Anti-aggressive effects of the selective high-efficacy 'biased' 5-HT₁A receptor agonists F15599 and F13714 in male WTG rats

Sietse F de Boer, Adrian Newman-Tancredi
Psychopharmacology 2016, 233 (6): 937-47

BACKGROUND: The serotonin (5-HT) deficiency hypothesis of aggression is being seriously challenged by pharmacological data showing robust anti-aggressive effects of 5-HT1A receptor agonists in dose ranges that concomitantly inhibit 5-HT neurotransmission. Hence, an adequate interpretation of the role of 5-HT activity in regulating aggression depends on elucidating the predominant site of action, i.e., raphe presynaptic autoreceptors versus forebrain postsynaptic heteroreceptors, of these 5-HT1A receptor agonists.

OBJECTIVES: The present experiments investigated the anti-aggressive properties of the selective 5-HT1A receptor agonists F15599 that preferentially target postsynaptic 5-HT1A heteroreceptors in the frontal cortex and F13714 that more preferentially activates raphe somatodendritic 5-HT1A autoreceptors.

METHODS: Both 'biased' agonists were acutely administered intraperitoneally in aggressive resident male WTG rats confronting an intruder.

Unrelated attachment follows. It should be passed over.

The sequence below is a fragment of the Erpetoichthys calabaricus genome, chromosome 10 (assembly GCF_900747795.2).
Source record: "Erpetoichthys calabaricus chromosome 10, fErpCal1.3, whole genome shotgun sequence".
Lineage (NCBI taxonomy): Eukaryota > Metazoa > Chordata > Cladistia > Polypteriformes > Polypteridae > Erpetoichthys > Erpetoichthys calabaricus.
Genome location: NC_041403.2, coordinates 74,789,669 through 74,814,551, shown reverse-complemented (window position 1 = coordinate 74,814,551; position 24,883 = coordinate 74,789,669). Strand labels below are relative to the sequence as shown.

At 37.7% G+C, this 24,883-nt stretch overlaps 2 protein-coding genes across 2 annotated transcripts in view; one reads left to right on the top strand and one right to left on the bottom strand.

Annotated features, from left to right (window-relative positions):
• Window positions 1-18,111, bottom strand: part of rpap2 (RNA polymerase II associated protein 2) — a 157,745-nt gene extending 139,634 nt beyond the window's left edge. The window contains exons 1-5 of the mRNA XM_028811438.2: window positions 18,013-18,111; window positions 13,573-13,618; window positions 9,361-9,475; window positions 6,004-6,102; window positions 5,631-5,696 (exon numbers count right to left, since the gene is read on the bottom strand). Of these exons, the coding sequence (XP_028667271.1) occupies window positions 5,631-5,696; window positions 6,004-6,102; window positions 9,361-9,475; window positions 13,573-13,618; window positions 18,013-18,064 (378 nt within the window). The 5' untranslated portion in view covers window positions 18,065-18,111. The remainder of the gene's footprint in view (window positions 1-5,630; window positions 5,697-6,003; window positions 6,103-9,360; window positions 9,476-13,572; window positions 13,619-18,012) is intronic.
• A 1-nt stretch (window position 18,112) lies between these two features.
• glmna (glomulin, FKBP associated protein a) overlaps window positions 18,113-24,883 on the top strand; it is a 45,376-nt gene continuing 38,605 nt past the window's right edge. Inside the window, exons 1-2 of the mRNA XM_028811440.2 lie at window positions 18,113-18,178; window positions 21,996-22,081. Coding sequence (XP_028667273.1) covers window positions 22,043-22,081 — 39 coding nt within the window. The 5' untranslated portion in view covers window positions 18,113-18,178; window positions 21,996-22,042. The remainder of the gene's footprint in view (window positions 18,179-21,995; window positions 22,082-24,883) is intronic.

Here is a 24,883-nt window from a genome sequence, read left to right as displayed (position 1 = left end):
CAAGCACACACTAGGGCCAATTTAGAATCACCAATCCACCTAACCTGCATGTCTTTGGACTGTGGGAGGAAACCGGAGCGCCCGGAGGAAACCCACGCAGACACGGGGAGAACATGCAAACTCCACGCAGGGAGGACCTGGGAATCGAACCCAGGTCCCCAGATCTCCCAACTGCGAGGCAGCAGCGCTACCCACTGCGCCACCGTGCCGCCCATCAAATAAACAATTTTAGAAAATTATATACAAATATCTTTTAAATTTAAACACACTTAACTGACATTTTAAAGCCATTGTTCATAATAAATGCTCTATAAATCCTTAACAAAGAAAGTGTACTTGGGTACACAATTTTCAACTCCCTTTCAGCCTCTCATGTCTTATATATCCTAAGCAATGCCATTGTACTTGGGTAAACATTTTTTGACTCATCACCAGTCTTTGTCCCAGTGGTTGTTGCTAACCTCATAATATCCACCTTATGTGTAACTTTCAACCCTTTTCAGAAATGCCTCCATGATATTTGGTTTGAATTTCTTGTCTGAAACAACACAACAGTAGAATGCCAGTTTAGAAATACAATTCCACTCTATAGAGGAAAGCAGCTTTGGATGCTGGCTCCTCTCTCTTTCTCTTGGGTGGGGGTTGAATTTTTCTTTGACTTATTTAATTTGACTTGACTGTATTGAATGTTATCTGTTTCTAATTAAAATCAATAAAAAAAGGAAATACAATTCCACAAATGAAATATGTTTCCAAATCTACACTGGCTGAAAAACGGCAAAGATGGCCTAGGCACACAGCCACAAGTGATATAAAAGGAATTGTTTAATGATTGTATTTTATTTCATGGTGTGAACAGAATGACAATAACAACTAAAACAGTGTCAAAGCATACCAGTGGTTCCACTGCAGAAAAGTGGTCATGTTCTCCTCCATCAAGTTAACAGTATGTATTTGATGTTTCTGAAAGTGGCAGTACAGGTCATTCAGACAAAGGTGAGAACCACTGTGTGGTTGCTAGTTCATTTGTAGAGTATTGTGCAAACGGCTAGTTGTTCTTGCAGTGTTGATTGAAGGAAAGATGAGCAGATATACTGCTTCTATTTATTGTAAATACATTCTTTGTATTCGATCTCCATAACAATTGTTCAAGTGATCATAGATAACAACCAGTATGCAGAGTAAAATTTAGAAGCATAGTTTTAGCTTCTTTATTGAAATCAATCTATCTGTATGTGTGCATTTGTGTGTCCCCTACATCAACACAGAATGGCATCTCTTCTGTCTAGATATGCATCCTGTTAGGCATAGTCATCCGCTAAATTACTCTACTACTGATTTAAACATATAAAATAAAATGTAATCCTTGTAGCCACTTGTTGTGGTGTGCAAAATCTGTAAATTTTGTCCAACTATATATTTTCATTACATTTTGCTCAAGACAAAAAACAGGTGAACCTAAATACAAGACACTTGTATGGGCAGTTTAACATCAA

RESULTS: Systemic administration of F15599 and F13714 exerted very potent (ID50 = 0.095 and 0.0059 mg/kg, respectively) anti-aggressive effects. At 4.5-fold higher dose ranges, the anti-aggressive effects were accompanied by concomitant motor inactivity and/or reduction of social engagement. Pretreatment with WAY-100635 counteracted the behavioural effects of both agonists.

CONCLUSIONS: Overall, the qualitatively similar but quantitatively different anti-aggressive profiles of F15599 and F13714 largely correspond to their distinct 5-HT1A receptor binding/activation potencies. Moreover, the marked anti-aggressive potency of F13714 adds additional support for a critical role of raphe somatodendritic 5-HT1A autoreceptors, and hence phasic 5-HT neuron activity, in the initiation/execution of aggressive actions.

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